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Individual differences |
Methods | Statistics | Clinical | Educational | Industrial | Professional items | World psychology |
The Honesty-humility factor of the HEXACO model of personality measures individual differences in peoples' sincerity, fairness, greed avoidance, and modesty. It arose from cross-cultural lexical studies that showed a six-factor model of personality that was slightly different from and more predictive than the previously accepted and still widely used Big Five and Five-Factor models of personality. It has been shown to predict workplace delinquency, risk-taking behavior, vengefulness, creativity, and several other personality traits and life outcomes that are not accounted for by five-factor questionnaires.
- Sincerity - this subscale measures a person's (un)willingness to be manipulative or dishonest in their dealings with other people in order to achieve a desired outcome. High scorers are unwilling to be dishonest or manipulative towards others.
- Fairness - this subscale measures (un)willingness to cheat or steal in order to get ahead, as well as people's tendency to use fraud, be corrupt, or take advantage of others. High scorers have integrity and behave in a manner that treats all parties fairly and equitably.
- Greed Avoidance - this scale measures the value a person places on things like wealth, status, and expensive "toys". Low scorers wish to display their money and luxury, whereas high scorers are less concerned with obtaining wealth and status.
- Modesty - this scale measures a person's beliefs about him/herself in relation to others—high scorers see themselves as "no better" than anyone else, whereas low scorers feel they deserve special treatment and more respect than others.
Each subscale contains items that measure both the trait and the opposite of the trait (e.g. the sincerity scale has items that measure both sincerity and insincerity, with insincerity scores being reverse coded). Each item is measured on a 5-point Likert scale (1=Strongly Disagree, 5= Strongly Agree). In the 100-item version of the HEXACO questionnaire, each subscale has 4 items, which are averaged together to get individual subset scores, that are then averaged together to get each facet score.
Kibeom Lee and Michael C. Ashton began development of the HEXACO model of personality structure in 2000, after cross-cultural research using the same lexical measures that gave us the Big Five began to show a sixth facet of personality. The addition of this sixth factor changed several of the existing factors of the Five-Factor Model. It also integrated several items that did not fit well with the five-factor model and provided further evidence for the idea of reciprocal and kin altruism.
Relation to the Big Five and Five Factor ModelsEdit
The Honesty-humility factor (and the HEXACO model in general) is only moderately correlated with the Big Five model of personality, but is highly correlated with the Agreeableness factor of the Revised NEO Personality Inventory (NEO-PI-R), which is one of the factors of the Five-Factor model of personality. This correlation is mainly due to the Straightforwardness and Modesty subscales of the NEO-PI-R. However, forcing the NEO-PI-R to extract separate factors for Honesty and Agreeableness allows experimenters to better predict Social Adroitness and Self-Monitoring.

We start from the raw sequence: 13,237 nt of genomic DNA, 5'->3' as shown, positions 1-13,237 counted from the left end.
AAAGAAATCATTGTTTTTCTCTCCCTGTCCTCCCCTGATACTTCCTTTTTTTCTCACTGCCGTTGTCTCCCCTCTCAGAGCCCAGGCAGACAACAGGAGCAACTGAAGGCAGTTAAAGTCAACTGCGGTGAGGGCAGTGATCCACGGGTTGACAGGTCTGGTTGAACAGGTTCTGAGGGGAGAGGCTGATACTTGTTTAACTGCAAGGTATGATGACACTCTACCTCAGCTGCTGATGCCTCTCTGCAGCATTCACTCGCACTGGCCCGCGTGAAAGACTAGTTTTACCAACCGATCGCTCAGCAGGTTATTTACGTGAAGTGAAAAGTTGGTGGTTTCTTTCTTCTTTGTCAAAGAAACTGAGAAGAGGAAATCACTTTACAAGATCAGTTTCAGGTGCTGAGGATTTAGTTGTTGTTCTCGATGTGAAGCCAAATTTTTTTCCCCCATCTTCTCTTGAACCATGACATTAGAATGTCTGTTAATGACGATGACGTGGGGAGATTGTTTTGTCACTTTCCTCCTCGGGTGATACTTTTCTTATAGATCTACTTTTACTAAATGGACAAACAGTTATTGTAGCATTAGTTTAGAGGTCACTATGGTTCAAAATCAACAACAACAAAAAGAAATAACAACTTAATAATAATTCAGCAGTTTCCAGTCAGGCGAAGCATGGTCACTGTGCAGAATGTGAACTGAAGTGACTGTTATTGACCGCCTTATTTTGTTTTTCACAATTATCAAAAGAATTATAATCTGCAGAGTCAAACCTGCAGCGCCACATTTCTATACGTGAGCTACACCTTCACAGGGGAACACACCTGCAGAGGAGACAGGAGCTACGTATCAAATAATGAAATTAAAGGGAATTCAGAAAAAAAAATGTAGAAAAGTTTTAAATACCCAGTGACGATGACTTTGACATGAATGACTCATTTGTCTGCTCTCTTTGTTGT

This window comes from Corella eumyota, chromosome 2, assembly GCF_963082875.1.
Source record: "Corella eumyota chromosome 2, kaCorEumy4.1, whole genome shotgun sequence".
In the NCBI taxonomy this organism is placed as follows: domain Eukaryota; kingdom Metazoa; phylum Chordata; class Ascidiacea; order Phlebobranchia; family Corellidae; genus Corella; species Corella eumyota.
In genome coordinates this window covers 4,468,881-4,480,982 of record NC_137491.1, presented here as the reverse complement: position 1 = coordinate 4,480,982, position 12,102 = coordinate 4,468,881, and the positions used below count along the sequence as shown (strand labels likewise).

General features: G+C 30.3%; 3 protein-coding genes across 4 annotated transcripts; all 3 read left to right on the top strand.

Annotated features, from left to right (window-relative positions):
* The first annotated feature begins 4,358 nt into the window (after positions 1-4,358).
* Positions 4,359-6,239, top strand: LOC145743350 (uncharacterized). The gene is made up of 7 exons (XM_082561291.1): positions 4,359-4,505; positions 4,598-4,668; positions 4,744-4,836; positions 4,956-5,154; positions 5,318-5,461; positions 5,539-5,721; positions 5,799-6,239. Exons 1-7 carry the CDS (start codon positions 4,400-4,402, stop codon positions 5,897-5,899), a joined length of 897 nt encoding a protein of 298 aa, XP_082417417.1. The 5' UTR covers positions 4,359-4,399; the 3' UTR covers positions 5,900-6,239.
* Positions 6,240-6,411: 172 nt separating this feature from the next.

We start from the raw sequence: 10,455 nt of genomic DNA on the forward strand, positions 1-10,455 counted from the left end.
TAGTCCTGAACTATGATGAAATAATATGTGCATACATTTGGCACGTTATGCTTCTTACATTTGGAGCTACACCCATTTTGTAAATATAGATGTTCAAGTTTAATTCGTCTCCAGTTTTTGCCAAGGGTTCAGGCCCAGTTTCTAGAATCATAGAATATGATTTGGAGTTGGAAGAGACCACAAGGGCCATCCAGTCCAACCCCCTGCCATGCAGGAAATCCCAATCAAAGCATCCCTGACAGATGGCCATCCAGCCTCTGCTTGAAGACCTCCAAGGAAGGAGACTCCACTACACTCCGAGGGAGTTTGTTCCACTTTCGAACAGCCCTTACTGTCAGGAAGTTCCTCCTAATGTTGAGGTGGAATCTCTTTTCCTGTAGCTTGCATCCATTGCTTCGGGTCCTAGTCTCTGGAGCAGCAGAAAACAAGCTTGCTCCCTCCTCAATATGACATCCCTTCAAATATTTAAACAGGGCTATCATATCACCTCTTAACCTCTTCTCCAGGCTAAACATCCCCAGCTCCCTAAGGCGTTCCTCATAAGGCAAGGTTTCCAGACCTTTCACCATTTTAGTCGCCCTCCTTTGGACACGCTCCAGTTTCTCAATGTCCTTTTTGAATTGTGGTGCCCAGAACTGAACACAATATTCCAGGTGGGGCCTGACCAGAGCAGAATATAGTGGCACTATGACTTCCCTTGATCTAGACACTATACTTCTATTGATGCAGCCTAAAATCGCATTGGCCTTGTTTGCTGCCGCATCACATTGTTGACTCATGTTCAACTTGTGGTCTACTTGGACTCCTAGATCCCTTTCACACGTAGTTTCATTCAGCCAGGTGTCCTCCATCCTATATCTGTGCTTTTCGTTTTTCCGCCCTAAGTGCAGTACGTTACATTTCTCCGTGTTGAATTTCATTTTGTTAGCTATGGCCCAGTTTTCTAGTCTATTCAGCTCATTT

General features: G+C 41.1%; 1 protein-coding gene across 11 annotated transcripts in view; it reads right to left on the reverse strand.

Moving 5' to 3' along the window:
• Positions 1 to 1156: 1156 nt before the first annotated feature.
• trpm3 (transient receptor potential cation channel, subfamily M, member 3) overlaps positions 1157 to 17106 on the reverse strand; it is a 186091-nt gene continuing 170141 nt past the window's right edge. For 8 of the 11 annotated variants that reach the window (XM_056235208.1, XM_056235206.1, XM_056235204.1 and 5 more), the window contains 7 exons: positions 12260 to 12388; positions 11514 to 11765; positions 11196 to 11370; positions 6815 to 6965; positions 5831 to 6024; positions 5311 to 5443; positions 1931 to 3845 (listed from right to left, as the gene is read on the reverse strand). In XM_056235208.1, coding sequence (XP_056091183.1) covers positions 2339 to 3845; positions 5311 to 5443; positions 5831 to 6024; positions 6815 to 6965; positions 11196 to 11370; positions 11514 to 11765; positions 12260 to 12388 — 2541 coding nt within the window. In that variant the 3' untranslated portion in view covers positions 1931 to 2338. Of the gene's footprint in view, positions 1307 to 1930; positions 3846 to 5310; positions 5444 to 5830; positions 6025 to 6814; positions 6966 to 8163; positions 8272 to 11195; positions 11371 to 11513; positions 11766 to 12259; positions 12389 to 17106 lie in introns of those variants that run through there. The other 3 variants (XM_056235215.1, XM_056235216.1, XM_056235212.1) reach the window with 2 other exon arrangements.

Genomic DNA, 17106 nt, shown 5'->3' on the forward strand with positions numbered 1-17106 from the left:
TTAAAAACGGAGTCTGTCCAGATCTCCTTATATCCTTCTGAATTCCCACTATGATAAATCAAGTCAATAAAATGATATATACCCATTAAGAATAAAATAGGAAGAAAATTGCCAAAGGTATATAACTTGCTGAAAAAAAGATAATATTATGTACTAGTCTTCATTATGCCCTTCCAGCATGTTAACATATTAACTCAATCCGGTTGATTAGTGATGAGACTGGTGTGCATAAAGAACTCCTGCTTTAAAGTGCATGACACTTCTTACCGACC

Another study found that adding the HEXACO Honesty-humility factor to personality measures improves predictive validity for both self- and other-reports of personality, and that simply creating an honesty factor from the FFM measures improves predictive validity for some measures (mainly social adroitness and sexuality measures), but not all (e.g. materialism and delinquency), which indicates that the HEXACO model is a better measure of personality than either the Big Five or the FFM.
Honesty-Humility as a predictor for other aspects of personalityEdit
Honesty-Humility has been shown to be positively associated with many desirable traits and negatively associated with many undesirable traits. Honesty-Humility is generally associated with pro-social behavior, treating people fairly and being unconcerned with self-promotion.
Recent research has shown that the Honesty-Humility factor is strongly negatively correlated with the "Dark Triad" of personality (i.e. Narcissism, Psychopathy, and Machiavellianism). These 3 traits in tandem describe a person who is self-centered, manipulative, and un-empathetic, someone willing to use or hurt others for personal gain. Conversely, a person who is high on Honesty-Humility is sincere and honest in their dealings with others, concerned with obtaining a fair outcome for all parties involved, unselfish, and modest.
Another study has shown that Honesty-Humility is significantly negatively correlated with displaced aggression and vengefulness. It is also negatively correlated with immediate or premeditated forms of reaction/revenge against a transgressor. People who are high in Honesty-Humility are unlikely to exhibit displaced aggression or vengefulness or to immediately pick a fight or plan to "get even" with someone who has wronged them. Although forgiveness and tolerance are aspects of agreeableness, a reluctance to engage in anti-social and vengeful behaviors seems to be a hallmark of Honesty-Humility.